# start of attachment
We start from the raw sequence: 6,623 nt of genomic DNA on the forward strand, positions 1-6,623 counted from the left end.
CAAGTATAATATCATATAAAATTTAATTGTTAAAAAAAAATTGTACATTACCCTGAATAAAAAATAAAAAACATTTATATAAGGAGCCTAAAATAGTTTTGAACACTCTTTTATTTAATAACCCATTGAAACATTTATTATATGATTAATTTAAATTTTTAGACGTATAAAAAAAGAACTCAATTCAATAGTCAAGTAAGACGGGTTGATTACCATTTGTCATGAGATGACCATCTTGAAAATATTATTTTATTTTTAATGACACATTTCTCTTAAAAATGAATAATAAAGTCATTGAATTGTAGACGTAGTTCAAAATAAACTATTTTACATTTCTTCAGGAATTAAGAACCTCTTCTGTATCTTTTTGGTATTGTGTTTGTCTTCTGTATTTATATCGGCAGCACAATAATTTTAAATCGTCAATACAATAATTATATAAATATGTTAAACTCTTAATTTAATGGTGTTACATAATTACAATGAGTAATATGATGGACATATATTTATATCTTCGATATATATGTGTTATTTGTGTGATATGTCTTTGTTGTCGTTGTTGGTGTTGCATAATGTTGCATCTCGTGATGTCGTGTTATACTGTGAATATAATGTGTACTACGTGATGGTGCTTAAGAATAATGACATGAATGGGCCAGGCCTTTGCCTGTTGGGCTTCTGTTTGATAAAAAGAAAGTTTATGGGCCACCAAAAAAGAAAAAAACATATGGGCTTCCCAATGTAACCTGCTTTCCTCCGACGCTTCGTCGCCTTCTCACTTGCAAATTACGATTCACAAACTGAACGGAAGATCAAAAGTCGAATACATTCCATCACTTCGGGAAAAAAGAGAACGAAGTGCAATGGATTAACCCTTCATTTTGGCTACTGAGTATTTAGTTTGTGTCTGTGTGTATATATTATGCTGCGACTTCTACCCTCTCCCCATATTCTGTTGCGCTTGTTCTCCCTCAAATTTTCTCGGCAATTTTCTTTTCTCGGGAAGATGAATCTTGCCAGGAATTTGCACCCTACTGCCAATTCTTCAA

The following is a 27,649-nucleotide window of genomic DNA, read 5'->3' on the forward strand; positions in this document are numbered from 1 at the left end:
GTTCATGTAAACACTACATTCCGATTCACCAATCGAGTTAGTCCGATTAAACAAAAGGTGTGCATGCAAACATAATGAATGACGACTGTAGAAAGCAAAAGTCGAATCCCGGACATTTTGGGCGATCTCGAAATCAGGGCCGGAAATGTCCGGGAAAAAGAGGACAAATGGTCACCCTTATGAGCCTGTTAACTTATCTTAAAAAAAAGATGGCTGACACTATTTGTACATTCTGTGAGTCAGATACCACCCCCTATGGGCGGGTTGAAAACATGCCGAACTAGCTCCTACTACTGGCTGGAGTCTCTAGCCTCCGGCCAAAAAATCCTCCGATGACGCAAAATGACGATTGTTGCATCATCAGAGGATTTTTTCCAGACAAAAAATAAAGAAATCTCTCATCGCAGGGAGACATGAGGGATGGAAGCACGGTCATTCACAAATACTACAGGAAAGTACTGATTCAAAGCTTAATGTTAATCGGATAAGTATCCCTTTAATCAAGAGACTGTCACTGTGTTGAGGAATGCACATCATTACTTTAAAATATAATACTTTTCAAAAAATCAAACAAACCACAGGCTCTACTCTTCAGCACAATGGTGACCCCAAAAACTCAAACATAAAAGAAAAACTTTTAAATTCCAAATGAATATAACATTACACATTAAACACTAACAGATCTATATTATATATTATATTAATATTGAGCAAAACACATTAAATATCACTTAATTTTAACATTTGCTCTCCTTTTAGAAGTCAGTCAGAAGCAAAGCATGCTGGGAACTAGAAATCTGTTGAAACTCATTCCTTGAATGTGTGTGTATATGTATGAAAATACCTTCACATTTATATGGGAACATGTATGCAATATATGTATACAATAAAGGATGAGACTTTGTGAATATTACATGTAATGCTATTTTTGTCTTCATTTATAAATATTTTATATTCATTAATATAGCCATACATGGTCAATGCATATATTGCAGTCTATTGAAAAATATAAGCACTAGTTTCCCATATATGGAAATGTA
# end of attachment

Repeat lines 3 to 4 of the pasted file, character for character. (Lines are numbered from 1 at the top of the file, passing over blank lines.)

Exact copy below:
The following is a 27,649-nucleotide window of genomic DNA, read 5'->3' on the forward strand; positions in this document are numbered from 1 at the left end:
GTTCATGTAAACACTACATTCCGATTCACCAATCGAGTTAGTCCGATTAAACAAAAGGTGTGCATGCAAACATAATGAATGACGACTGTAGAAAGCAAAAGTCGAATCCCGGACATTTTGGGCGATCTCGAAATCAGGGCCGGAAATGTCCGGGAAAAAGAGGACAAATGGTCACCCTTATGAGCCTGTTAACTTATCTTAAAAAAAAGATGGCTGACACTATTTGTACATTCTGTGAGTCAGATACCACCCCCTATGGGCGGGTTGAAAACATGCCGAACTAGCTCCTACTACTGGCTGGAGTCTCTAGCCTCCGGCCAAAAAATCCTCCGATGACGCAAAATGACGATTGTTGCATCATCAGAGGATTTTTTCCAGACAAAAAATAAAGAAATCTCTCATCGCAGGGAGACATGAGGGATGGAAGCACGGTCATTCACAAATACTACAGGAAAGTACTGATTCAAAGCTTAATGTTAATCGGATAAGTATCCCTTTAATCAAGAGACTGTCACTGTGTTGAGGAATGCACATCATTACTTTAAAATATAATACTTTTCAAAAAATCAAACAAACCACAGGCTCTACTCTTCAGCACAATGGTGACCCCAAAAACTCAAACATAAAAGAAAAACTTTTAAATTCCAAATGAATATAACATTACACATTAAACACTAACAGATCTATATTATATATTATATTAATATTGAGCAAAACACATTAAATATCACTTAATTTTAACATTTGCTCTCCTTTTAGAAGTCAGTCAGAAGCAAAGCATGCTGGGAACTAGAAATCTGTTGAAACTCATTCCTTGAATGTGTGTGTATATGTATGAAAATACCTTCACATTTATATGGGAACATGTATGCAATATATGTATACAATAAAGGATGAGACTTTGTGAATATTACATGTAATGCTATTTTTGTCTTCATTTATAAATATTTTATATTCATTAATATAGCCATACATGGTCAATGCATATATTGCAGTCTATTGAAAAATATAAGCACTAGTTTCCCATATATGGAAATGTA